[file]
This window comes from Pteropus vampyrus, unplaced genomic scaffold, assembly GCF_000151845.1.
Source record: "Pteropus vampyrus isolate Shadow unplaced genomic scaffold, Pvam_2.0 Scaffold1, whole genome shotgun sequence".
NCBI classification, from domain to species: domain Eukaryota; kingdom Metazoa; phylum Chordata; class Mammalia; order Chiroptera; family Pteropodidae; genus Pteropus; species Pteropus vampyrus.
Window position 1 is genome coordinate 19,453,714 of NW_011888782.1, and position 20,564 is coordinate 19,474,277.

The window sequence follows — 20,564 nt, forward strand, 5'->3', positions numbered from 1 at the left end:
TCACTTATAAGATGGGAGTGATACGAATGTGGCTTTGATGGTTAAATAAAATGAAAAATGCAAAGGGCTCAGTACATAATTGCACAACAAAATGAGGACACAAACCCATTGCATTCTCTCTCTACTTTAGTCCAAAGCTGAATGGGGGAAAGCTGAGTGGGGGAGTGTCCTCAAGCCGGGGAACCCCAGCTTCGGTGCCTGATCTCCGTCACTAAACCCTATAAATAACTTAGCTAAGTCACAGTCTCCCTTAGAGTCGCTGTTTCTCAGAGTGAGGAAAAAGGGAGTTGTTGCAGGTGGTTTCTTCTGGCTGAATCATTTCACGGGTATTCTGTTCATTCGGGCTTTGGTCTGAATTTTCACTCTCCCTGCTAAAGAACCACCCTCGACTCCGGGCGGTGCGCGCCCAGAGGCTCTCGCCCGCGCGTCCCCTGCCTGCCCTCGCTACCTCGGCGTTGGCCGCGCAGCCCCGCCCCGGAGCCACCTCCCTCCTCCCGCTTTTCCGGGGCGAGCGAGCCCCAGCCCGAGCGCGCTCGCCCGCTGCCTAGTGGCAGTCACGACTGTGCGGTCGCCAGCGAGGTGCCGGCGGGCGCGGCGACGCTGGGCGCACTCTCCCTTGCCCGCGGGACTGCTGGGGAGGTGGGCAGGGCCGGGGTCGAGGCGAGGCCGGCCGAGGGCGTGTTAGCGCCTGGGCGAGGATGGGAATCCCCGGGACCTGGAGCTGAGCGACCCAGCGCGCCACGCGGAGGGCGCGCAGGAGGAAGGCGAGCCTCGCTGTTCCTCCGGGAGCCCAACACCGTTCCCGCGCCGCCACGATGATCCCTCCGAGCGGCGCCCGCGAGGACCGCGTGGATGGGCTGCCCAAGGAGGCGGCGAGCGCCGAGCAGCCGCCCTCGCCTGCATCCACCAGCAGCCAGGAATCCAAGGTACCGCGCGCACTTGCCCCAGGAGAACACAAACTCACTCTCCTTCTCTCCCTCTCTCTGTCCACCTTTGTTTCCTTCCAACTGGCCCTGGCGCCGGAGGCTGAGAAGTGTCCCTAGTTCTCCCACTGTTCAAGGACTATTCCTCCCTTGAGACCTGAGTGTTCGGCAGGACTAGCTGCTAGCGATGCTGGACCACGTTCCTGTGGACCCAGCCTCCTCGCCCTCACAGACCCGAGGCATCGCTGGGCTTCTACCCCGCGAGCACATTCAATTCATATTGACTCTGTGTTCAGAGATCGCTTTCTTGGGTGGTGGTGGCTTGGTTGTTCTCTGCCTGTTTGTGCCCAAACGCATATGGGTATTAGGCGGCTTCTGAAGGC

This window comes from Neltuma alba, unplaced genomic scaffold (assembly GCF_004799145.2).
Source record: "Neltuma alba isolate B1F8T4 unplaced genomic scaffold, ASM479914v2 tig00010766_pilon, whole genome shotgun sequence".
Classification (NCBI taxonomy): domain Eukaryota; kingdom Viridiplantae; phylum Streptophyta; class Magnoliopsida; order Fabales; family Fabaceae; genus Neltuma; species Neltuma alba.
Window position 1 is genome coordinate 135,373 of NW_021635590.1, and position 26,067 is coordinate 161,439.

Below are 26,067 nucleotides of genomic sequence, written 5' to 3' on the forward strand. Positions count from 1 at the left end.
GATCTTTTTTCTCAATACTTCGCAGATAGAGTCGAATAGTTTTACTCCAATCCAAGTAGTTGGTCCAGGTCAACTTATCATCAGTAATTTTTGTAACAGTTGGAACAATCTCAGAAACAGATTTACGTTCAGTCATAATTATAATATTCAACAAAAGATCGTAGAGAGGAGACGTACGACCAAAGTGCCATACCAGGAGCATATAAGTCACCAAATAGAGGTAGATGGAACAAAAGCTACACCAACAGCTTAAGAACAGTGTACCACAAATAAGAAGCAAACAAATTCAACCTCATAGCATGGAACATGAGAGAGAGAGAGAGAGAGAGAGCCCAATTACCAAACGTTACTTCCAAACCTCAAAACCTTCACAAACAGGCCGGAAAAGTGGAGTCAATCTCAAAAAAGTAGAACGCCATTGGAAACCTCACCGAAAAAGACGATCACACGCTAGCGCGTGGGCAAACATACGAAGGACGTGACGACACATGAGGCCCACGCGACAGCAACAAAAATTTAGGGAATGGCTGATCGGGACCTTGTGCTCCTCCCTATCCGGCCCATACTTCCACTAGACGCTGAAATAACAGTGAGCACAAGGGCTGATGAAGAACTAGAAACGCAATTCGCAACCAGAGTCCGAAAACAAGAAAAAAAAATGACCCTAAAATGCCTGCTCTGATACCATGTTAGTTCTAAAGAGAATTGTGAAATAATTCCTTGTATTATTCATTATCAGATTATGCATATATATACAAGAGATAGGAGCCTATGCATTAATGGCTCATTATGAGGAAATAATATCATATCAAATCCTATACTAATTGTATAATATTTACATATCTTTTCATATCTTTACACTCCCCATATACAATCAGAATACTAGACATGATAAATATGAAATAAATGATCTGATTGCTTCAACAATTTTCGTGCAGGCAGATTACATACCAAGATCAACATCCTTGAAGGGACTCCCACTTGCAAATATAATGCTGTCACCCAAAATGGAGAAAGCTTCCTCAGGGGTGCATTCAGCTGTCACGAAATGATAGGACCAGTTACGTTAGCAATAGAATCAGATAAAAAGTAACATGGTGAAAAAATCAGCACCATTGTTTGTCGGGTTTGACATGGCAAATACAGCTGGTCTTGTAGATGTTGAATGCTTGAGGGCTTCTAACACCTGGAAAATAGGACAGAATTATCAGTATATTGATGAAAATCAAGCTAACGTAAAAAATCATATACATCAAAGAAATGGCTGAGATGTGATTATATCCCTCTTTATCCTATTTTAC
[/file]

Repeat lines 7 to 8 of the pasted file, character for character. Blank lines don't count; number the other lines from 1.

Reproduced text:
This window comes from Neltuma alba, unplaced genomic scaffold (assembly GCF_004799145.2).
Source record: "Neltuma alba isolate B1F8T4 unplaced genomic scaffold, ASM479914v2 tig00010766_pilon, whole genome shotgun sequence".